While Allen may not be as crucial to the Colts’ offensive production as Fleener is, he’s also not a lock to head elsewhere. Allen and free agent linebacker Jerrell Freeman recently turned to Rosenhaus Sports for representation, which could be a good sign for Indianapolis, since Drew Rosenhaus has a history of getting deals done with the club.
Locking up Freeman would be big for the Colts’ defense — the 29-year-old is coming off a season in which he ranked fourth overall among 97 linebackers, including first against the run, according to PFF’s grades. Although that sort of performance as a run defender looks like something of an anomaly for Freeman, he has always been solid in coverage. If he can continue to play well against the run, it’s even more essential that the Colts keep him under contract. Inside linebackers typically aren’t huge earners, but Freeman could be in line for some nice offers if he reaches the open market, so if the Colts want to keep him, it wouldn’t be a bad idea to try to get something done before March 9th.
Two of the league’s oldest players will see their contracts with the Colts expire next month, but it sounds as if both veterans want to continue their careers in Indianapolis. There’s mutual interest between the Colts and kicker Adam Vinatieri in a new deal, and it shouldn’t be hard for the two sides to figure something out.
Vinatieri’s previous contract averaged just $2.5MM per year, which is a very team-friendly price for a kicker who has been so reliable for so long. In 2015, Vinatieri made his final 25 field goal attempts, and if he sticks with the Colts for a couple more seasons, he has a chance to make a run at the NFL’s all-time scoring record — he currently sits third, less than 300 points behind Morten Anderson, and less than 200 from Gary Anderson.
Meanwhile, longtime signal-caller Matt Hasselbeck took a beating on the field in relief of Luck in 2015, but it didn’t discourage him from wanting to continue his career into his early 40s. Hasselbeck announced this week that he’d like to play in 2016, and the Colts seem like a good fit for him going forward.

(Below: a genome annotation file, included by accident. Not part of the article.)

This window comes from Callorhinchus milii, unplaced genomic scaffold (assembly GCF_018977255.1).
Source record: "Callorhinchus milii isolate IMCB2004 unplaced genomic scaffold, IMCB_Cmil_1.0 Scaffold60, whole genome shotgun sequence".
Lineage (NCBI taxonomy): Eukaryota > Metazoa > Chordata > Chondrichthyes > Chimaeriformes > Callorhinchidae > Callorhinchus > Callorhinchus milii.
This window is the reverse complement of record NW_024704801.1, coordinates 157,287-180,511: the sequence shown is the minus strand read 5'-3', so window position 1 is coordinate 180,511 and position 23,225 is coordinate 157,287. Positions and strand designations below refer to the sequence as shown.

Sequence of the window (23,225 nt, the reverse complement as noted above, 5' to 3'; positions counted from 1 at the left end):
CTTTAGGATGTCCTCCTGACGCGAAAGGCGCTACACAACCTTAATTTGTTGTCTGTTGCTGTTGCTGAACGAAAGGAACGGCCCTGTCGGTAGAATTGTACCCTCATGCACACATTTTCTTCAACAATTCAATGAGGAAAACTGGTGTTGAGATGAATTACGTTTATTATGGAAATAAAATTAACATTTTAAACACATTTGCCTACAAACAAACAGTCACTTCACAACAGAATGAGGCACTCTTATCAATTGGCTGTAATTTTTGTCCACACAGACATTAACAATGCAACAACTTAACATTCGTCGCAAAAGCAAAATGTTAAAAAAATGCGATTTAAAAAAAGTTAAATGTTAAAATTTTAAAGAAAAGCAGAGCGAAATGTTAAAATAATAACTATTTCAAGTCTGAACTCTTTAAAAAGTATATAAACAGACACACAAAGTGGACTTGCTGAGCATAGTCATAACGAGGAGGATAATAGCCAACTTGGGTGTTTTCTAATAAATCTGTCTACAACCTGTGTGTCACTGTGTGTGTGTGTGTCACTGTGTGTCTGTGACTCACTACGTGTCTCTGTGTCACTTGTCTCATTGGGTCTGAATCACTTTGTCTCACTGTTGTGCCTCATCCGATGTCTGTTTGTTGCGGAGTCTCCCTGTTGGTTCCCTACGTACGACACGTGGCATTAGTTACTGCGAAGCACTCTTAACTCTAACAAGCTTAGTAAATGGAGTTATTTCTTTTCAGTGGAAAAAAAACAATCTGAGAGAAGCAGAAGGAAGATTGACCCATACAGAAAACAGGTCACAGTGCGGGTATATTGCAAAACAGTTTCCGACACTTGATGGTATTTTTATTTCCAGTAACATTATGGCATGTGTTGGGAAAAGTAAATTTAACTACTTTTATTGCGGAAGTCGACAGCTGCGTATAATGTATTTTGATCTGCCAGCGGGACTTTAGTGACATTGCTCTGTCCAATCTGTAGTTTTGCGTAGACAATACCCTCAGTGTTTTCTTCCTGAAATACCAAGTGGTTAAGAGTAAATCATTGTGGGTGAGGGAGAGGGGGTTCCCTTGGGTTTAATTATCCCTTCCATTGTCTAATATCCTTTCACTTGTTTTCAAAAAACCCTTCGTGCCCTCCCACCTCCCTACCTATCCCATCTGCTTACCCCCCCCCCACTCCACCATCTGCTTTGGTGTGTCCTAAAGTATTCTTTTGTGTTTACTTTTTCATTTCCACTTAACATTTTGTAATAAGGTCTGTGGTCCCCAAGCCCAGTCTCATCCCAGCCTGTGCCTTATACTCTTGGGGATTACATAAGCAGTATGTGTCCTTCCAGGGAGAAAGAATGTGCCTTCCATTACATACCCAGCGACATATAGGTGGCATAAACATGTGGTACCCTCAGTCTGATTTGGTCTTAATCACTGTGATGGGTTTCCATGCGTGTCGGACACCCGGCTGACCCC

While the team is currently carrying Josh Freeman and Stephen Morris on its roster, it’s not clear if either of those QBs will be ready to step in as the No. 2 behind Luck, so Hasselbeck would provide some veteran stability. He didn’t play badly when forced into action this past season, leading Indianapolis to a 5-3 record in his starts. If Hasselbeck re-signs with the Colts, the team probably doesn’t need to bring back Charlie Whitehurst, who is also a free agent.
Elsewhere in the offensive backfield, Ahmad Bradshaw and Boom Herron (restricted) are free agents, though it would be a bit surprising if the Colts bring both players back. Having struggled to find consistent production at the running back spot during Luck’s time with the team, it might make sense for the team to use a mid-round pick on a back to pair with Frank Gore, re-signing Herron for primarily special teams work. If the club doesn’t want to use a pick on the position this year, perhaps Bradshaw returns for one more season, but the Colts need to start getting younger here at some point.
Finally, the backfield on the other side of the ball is also a cause for concern this winter, with two starters – cornerback Greg Toler and safety Dwight Lowery – facing unrestricted free agency. If the Colts just bring back one of those two players, which I expect, they’ll almost certainly prioritize Lowery, whose first season in Indianapolis (76 tackles, four interceptions) was impressive. Lowery isn’t a star, but penciling him in at free safety and counting on him to be solid allows the club to focus on other areas. Toler, on the other hand, gets beaten by wideouts too frequently to be relied upon — if the Colts keep him around, it should be as a depth piece, not as a starter.
Possible Cap Casualties:
The Colts’ list of potential cap casualties this offseason is practically a who’s-who of the team’s most noteworthy March signings over the last two years. The most obvious candidates on the list are wide receiver Andre Johnson and outside linebacker Trent Cole, who joined the team a year ago.
Having played with 13 different starting quarterbacks during his 12 years in Houston, Johnson was viewed as an ideal match for Andrew Luck, but the veteran wideout caught only 41 passes for 503 yards in 2015, his worst ever full-season totals. Unless the Colts are banking on a significant bounce-back season from Johnson, it probably makes sense to cut him before his $2.5MM roster bonus is due on March 13th, since the team could trim his cap charge from $7.5MM to just $2.5MM. Because that dead money comes in the form of a partially guaranteed 2016 base salary, Indianapolis wouldn’t make that move until the start of the new league year.
Like Johnson, Cole was expected to be somewhat rejuvenated by joining a Super Bowl contender. Instead, he appeared in fewer than half of the Colts’ defensive snaps, matching a career low with just three sacks. Cole has just one year remaining on his contract, and Indianapolis could create $6.125MM in cap savings by releasing him, so that looks like the logical move.